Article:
Strathcona Building

The Strathcona Building of McGill University in Montreal was built in 1909 after a major fire destroyed the old Medical Building.

"After this (…) fire, the Faculty of Medicine found itself homeless and had to hold classes in rented space downtown. Fortunately, Lord Strathcona, always a friend to the University, immediately stepped forward and offered to purchase land and erect a new structure for the displaced faculty. The site chosen was at the southwest corner of Pine and University, across from the Royal Victoria Hospital. David Brown and Hugh Vallance were hired to design the new Strathcona Medical Building which opened in 1909.


The Faculty of Medicine was, and still is, one of the most revered at McGill and to reflect this Lord Strathcona insisted on a design in which no detail was ignored. Because Medicine had close connections with the Royal Victoria Hospital, the layout of the new building mirrored the main entrance and wings of the Hospital across the street. Strathcona, a 4-storey, stone edifice, has a central bay with two flanking wings connected by corridors. At one time, the central gallery, once spanned by a beautiful stained-glass dome, was used as an ethnological museum with displays of mans evolution and primitive cultures on each floor. On the south of the third floor was the students' reading room, still preserved in its original state, featuring stained-glass skylights, leather upholstered oak doors, delicate chandeliers, long oak tables, and small, green reading lamps. (…)


Sir William Osler, distinguished for his research accomplishments in Medicine, wished to leave his extensive library of medical texts with his faculty. Thus, in 1921, Nobbs was asked to construct the Osler Library within the Strathcona edifice. These three oak-paneled bays contain not only the works and collection of Osler, but his heart as well, placed in the centre wall. After the McIntyre Medical Sciences Building was erected in 1965, the Osler Library was moved, piece by piece, and installed in its south wing where it now serves scholars and students of medicine".1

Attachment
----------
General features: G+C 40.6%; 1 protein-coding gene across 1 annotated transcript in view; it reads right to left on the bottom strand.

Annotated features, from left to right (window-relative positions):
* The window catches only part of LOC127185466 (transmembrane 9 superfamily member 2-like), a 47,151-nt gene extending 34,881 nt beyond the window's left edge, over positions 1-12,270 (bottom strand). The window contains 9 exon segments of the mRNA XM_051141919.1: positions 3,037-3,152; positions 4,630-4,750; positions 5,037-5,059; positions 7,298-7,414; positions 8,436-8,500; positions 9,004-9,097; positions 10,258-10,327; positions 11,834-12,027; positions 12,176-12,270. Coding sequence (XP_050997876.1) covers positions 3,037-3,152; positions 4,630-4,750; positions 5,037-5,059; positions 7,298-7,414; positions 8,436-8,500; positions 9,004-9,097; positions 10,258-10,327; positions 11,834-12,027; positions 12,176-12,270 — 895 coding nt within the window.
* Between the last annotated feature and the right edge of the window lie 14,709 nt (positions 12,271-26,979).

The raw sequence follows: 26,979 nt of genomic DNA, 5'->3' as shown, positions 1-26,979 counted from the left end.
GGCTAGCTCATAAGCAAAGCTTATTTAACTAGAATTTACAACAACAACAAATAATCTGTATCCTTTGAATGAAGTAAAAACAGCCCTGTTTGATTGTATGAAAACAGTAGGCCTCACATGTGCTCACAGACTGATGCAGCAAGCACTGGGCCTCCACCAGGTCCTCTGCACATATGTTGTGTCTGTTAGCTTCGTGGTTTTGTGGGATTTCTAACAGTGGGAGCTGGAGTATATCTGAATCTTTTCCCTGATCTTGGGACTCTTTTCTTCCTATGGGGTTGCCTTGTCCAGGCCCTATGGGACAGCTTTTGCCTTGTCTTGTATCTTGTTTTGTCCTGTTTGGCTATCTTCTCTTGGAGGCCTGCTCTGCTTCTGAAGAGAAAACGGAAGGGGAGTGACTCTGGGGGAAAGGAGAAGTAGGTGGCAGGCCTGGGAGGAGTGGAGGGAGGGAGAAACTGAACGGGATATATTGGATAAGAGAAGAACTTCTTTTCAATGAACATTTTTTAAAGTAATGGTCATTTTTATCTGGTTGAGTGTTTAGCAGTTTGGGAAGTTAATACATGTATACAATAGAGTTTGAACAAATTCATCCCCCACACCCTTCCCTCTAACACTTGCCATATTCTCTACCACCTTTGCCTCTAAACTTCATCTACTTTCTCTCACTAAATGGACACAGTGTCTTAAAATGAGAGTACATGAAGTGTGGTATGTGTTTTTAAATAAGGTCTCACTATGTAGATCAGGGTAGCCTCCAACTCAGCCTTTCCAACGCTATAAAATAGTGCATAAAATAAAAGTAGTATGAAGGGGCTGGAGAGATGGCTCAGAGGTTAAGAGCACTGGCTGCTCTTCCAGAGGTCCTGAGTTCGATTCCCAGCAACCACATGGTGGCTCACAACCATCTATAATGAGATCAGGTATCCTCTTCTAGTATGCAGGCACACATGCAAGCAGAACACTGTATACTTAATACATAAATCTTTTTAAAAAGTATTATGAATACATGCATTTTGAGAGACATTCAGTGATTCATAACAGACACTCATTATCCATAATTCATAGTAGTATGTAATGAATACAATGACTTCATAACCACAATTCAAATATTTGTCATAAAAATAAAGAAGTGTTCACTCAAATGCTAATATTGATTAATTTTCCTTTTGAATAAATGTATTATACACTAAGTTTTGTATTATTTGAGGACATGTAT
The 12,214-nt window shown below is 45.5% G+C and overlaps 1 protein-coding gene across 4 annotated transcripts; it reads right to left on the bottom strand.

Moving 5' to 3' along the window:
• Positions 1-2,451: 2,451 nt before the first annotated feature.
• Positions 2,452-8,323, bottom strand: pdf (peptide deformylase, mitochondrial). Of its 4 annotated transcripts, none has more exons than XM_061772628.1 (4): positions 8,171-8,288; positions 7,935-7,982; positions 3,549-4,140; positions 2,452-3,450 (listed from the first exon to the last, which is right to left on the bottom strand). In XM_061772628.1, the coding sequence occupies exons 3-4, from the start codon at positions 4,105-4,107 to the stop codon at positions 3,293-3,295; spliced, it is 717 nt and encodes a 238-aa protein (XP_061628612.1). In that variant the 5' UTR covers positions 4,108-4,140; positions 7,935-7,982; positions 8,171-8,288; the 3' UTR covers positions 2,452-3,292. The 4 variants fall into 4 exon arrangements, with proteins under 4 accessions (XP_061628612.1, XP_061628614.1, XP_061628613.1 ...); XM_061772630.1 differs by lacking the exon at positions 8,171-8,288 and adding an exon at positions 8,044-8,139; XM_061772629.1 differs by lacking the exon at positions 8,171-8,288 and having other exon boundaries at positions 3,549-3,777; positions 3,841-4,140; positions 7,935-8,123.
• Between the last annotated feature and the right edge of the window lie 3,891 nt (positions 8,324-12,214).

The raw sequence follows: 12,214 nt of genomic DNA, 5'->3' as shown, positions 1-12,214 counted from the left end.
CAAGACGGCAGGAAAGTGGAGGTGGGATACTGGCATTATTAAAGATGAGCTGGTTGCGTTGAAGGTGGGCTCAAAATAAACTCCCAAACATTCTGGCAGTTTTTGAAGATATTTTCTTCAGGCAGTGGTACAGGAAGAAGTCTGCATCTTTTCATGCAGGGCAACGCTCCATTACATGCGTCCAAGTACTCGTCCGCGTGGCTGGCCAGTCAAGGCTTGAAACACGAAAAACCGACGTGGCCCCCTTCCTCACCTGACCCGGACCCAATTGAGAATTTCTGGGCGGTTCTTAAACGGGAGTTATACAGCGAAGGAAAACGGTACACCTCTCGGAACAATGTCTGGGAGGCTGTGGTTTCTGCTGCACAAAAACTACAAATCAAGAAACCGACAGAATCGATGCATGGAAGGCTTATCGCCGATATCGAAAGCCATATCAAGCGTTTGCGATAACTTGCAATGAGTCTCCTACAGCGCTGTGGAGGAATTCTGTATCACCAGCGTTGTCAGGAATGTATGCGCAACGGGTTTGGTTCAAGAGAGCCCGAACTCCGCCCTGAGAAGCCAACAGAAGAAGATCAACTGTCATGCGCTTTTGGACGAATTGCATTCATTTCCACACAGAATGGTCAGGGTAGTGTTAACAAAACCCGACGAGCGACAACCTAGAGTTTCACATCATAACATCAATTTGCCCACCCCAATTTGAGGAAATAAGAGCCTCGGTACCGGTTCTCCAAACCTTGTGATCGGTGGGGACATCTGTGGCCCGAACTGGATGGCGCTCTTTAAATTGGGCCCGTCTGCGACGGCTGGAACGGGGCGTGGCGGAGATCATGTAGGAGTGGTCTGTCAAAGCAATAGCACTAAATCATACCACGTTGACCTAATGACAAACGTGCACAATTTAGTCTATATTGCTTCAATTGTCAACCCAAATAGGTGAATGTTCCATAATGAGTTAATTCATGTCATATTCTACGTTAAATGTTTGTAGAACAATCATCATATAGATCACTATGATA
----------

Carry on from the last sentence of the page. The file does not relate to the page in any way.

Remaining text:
Its features include an ornate reading room and a stained-glass window commemorating members of the Medical Faculty who fought or died in World War I2. Another typical feature of the Stratchona building is a large number of plaster coat-of-arms and memorial tablets dedicated to the main full professors of the old School of Medicine and Dentistry. Among them, of course, the one of Sir William Osler. On the contrary, Maude Abbott had not her coat-of-arms because, as a woman, at that time she never could become full professor in the School.


The Strathcona Anatomy and Dentistry Building is today home to the Faculty of Dentistry, and to the Faculty of Science’s Department of Anatomy and Cell Biology. The building also houses an Electron Microscopy Laboratory and the Maude Abbott Medical Museum3.

  • Photos by Luca Borghi ti.supmacinu|ihgrob.l#| (July 2017), courtesy of Richard Fraser and Joan O'Malley (Maude Abbott Medical Museum)

Related items:
* Maude Abbott Medical Museum
* “Maude Abbott”(1936?) by Mary Alexandra Bell Eastlake
* "Robert Tait McKenzie" by Alphonse Jongers
* Starr-Edwards prosthetic heart valves
* William Osler bust
* William Osler's coat-of-arms
* World War I commemorative stained-glass window

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